Bartering and borrowing, grain, livestock and such, for the cost consideration.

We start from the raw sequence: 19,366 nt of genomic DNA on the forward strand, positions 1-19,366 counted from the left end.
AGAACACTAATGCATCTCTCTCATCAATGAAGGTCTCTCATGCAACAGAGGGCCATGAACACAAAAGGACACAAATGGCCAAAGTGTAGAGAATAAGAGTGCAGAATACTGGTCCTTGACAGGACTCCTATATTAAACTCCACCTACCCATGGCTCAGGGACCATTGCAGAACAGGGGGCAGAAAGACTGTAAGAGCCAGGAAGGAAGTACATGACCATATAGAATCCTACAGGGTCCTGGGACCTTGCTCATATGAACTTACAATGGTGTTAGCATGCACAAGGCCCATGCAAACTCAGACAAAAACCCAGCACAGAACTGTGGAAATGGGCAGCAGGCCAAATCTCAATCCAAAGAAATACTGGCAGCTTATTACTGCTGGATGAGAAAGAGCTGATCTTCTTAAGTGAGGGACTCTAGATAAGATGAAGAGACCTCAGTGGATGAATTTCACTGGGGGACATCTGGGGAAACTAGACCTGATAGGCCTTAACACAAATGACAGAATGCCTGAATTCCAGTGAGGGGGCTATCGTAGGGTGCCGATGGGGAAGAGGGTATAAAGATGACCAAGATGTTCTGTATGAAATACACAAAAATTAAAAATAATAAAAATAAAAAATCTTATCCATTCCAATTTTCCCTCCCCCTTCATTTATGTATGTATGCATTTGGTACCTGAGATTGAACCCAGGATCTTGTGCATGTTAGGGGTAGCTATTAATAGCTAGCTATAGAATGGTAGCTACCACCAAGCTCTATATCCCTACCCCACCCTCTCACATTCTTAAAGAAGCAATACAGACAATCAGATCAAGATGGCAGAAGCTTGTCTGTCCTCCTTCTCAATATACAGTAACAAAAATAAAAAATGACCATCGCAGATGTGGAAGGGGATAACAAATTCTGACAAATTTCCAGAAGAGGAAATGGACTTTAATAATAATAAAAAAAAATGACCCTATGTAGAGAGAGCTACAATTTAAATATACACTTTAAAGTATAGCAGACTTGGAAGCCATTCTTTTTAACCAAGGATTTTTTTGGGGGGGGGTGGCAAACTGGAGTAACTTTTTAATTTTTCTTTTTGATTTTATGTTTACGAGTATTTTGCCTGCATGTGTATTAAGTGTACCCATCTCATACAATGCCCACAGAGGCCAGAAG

I found this interesting.....http://www.wvculture.org/hiSTory/journal_wvh/wvh51-4.html "Folkways can tell us much about the non-monetized economic exchanges of rural West Virginia. If someone possessed an implement that was not in use, another person could arrange to borrow it or request help with the work he or she intended to do. It was implied that the borrower would later repay the favor by lending something in return, volunteering labor when necessary, or contributing other goods at some mutually convenient time. Within this context, a relatively poor farmer might contribute mostly labor while a relatively prosperous farmer might more readily lend equipment."